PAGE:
Danish Fashion Industry Pledges To Promote Healthier Body Image

Written by Emi Boscamp

Last week, we reported that France is considering passing a bill banning super-thin models from the fashion industry. Now, Denmark has stepped into the arena — but with an entirely different approach to the issue.

Instead of issuing fines or even jail time to agencies with "underweight" models (based on BMI) like France, Denmark's regulations are a little more subjective — or, shall we say, human.

The New York Times reports that Denmark has revamped the Danish Fashion Ethical Charter, a four-page document written by the Danish Fashion Institute, Danish Fashion and Textile, the Danish textile organization WEAR, the country's eight largest model agencies, the Danish Association Against Eating Disorders and Self-Harm, and Model Union Denmark. First introduced in 2007, it's been entirely rewritten.

Its goal is to "raise awareness and influence attitudes in the fashion industry, as well as in the media and in society in general," and unlike France, Denmark doesn't believe that it would be effective to rely on numbers or body weight.

Instead, according to the Times, the charter will include:

1. Checkups ("Model agencies that commit to the Danish Fashion Ethical Charter have agreed that all their models under the age of 25 will get an annual compulsory health check," and if they don't pass, they must be referred to other doctors) and an age limit (models must be 16 to work alone). 2. Food pledges (healthy stuff has to be available at shoots). 3. Compulsory wages. (Models must be paid with actual money; don't laugh — this doesn't always happen. Sometimes they are paid in clothes.) 4. Further recommendations (models should be taught about nutrition). 5. Penalties. More on those later.

So instead of focusing on legislative pressure, Denmark's approach one relies, for the most part, on peer pressure within the industry. If an agency wants to be not only a part of but also respected in Denmark's fashion community, it's got to get on board with the new regulations.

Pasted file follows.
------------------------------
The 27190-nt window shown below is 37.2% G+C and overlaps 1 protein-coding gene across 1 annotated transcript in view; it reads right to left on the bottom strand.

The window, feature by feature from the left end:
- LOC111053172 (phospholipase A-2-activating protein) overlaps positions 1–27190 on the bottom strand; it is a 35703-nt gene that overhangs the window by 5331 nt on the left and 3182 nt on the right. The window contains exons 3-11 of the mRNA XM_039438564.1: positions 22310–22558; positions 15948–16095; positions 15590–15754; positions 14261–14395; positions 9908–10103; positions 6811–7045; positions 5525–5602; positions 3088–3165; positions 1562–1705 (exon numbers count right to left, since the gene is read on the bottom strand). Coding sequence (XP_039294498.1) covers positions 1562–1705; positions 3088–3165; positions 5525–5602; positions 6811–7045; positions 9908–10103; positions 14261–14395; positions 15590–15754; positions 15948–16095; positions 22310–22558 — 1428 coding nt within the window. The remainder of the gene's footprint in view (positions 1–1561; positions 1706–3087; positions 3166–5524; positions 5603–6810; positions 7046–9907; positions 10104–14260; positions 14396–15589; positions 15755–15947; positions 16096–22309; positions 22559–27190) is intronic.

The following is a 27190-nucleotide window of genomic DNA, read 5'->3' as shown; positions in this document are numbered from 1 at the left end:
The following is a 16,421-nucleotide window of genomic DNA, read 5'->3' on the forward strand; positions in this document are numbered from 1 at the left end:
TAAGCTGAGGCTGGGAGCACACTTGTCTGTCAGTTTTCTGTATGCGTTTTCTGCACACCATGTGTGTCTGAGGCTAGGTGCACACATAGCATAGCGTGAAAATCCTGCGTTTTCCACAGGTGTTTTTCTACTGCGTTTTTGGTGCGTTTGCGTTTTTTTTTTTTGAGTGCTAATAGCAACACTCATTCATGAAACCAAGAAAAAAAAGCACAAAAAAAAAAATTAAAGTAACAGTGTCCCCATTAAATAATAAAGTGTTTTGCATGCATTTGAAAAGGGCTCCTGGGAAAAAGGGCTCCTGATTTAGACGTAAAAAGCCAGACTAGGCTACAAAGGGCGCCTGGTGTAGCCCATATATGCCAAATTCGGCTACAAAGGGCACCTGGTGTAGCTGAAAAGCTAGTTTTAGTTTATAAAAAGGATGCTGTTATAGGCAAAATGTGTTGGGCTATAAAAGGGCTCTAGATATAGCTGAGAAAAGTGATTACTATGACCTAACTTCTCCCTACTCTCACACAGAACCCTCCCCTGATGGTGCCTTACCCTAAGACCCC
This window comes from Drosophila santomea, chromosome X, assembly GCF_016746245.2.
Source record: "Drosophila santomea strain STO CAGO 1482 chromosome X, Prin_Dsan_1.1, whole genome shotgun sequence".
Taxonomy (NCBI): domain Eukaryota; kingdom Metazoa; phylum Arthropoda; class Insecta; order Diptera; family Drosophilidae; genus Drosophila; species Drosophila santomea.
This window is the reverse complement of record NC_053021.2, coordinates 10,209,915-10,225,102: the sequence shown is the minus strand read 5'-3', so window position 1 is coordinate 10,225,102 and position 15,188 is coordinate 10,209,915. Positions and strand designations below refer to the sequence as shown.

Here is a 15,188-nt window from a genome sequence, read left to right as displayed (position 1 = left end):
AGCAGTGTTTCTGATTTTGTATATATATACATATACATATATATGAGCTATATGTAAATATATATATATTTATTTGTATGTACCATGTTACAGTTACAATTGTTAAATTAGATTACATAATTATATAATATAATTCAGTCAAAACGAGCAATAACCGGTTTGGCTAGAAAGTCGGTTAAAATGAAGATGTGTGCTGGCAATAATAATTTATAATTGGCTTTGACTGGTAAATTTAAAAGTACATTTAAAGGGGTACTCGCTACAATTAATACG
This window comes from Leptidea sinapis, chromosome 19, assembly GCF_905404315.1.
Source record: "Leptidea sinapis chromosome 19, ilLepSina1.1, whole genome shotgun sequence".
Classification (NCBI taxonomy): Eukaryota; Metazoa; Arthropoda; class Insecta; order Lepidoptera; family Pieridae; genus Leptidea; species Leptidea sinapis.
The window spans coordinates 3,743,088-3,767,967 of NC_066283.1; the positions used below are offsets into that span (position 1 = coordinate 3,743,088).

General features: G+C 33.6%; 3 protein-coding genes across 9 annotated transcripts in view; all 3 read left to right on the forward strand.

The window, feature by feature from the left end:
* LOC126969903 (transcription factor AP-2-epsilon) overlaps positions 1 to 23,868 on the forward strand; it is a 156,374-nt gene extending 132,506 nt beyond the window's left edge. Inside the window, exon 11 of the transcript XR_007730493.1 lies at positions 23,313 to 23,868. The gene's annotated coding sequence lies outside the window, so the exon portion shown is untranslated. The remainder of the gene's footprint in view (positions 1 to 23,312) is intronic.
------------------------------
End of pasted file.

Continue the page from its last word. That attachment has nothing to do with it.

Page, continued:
For example, if you want to participate in Copenhagen Fashion Week, which is run by the Danish Fashion Institute, it's mandatory that you sign the charter. And if you choose not to sign it or abide by all its guidelines, you'll be kicked out of the event.

If you want to be part of Copenhagen Fashion Week, which is run by the Danish Fashion Institute, you have to sign the charter. And if you sign the charter and don't abide by it, after warnings and "reprimands" you will be kicked out of the event.

So far, 300 companies and individuals have signed on.

Eva Kruse, chief executive of the Danish Fashion Institute, told the Times: "We think that the fact that the industry is taking such an active part in the charter will have a much greater impact, also in the long run, than legislation issued by the authorities and fines."

While body image issues clearly don't stop at the end of the catwalk, we agree with Kruse. Industry-wide involvement and awareness has a better chance of working than black-and-white legislation.

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